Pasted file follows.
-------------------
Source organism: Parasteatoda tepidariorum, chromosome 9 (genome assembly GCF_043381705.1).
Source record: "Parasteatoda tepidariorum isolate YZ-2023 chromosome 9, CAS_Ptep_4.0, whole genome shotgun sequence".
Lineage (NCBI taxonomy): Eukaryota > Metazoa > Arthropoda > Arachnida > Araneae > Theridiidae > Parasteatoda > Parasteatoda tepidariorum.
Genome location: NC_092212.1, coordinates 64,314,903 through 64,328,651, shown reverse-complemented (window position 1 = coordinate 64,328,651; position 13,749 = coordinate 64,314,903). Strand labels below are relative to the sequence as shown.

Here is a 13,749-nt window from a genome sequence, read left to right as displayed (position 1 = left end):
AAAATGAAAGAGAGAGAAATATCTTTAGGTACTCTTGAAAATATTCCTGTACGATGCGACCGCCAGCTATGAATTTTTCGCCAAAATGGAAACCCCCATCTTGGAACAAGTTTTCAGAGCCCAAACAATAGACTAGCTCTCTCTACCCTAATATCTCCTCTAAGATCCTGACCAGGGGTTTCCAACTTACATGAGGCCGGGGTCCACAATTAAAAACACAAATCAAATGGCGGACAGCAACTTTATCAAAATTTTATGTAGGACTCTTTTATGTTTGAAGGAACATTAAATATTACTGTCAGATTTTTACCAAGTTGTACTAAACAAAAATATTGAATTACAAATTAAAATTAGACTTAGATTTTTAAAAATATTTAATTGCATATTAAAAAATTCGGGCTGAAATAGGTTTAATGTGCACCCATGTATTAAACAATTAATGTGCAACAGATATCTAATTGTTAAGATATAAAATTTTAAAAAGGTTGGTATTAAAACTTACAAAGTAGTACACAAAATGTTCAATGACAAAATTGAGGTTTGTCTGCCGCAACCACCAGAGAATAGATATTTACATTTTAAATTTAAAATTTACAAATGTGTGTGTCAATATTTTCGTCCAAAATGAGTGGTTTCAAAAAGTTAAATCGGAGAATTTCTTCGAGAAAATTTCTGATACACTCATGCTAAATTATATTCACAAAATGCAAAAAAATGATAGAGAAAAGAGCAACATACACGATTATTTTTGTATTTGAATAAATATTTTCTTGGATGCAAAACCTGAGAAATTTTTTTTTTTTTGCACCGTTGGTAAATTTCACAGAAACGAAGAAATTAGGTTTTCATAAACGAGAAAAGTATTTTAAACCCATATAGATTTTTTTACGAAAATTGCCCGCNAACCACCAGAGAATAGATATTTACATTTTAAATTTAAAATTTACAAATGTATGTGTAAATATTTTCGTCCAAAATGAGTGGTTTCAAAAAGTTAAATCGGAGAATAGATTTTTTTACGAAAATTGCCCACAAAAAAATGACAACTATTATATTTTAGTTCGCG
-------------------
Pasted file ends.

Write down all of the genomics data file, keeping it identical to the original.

Source organism: Parasteatoda tepidariorum, chromosome 9 (genome assembly GCF_043381705.1).
Source record: "Parasteatoda tepidariorum isolate YZ-2023 chromosome 9, CAS_Ptep_4.0, whole genome shotgun sequence".
Lineage (NCBI taxonomy): Eukaryota > Metazoa > Arthropoda > Arachnida > Araneae > Theridiidae > Parasteatoda > Parasteatoda tepidariorum.
Genome location: NC_092212.1, coordinates 64,314,903 through 64,328,651, shown reverse-complemented (window position 1 = coordinate 64,328,651; position 13,749 = coordinate 64,314,903). Strand labels below are relative to the sequence as shown.

Here is a 13,749-nt window from a genome sequence, read left to right as displayed (position 1 = left end):
AAAATGAAAGAGAGAGAAATATCTTTAGGTACTCTTGAAAATATTCCTGTACGATGCGACCGCCAGCTATGAATTTTTCGCCAAAATGGAAACCCCCATCTTGGAACAAGTTTTCAGAGCCCAAACAATAGACTAGCTCTCTCTACCCTAATATCTCCTCTAAGATCCTGACCAGGGGTTTCCAACTTACATGAGGCCGGGGTCCACAATTAAAAACACAAATCAAATGGCGGACAGCAACTTTATCAAAATTTTATGTAGGACTCTTTTATGTTTGAAGGAACATTAAATATTACTGTCAGATTTTTACCAAGTTGTACTAAACAAAAATATTGAATTACAAATTAAAATTAGACTTAGATTTTTAAAAATATTTAATTGCATATTAAAAAATTCGGGCTGAAATAGGTTTAATGTGCACCCATGTATTAAACAATTAATGTGCAACAGATATCTAATTGTTAAGATATAAAATTTTAAAAAGGTTGGTATTAAAACTTACAAAGTAGTACACAAAATGTTCAATGACAAAATTGAGGTTTGTCTGCCGCAACCACCAGAGAATAGATATTTACATTTTAAATTTAAAATTTACAAATGTGTGTGTCAATATTTTCGTCCAAAATGAGTGGTTTCAAAAAGTTAAATCGGAGAATTTCTTCGAGAAAATTTCTGATACACTCATGCTAAATTATATTCACAAAATGCAAAAAAATGATAGAGAAAAGAGCAACATACACGATTATTTTTGTATTTGAATAAATATTTTCTTGGATGCAAAACCTGAGAAATTTTTTTTTTTTTGCACCGTTGGTAAATTTCACAGAAACGAAGAAATTAGGTTTTCATAAACGAGAAAAGTATTTTAAACCCATATAGATTTTTTTACGAAAATTGCCCGCNAACCACCAGAGAATAGATATTTACATTTTAAATTTAAAATTTACAAATGTATGTGTAAATATTTTCGTCCAAAATGAGTGGTTTCAAAAAGTTAAATCGGAGAATAGATTTTTTTACGAAAATTGCCCACAAAAAAATGACAACTATTATATTTTAGTTCGCG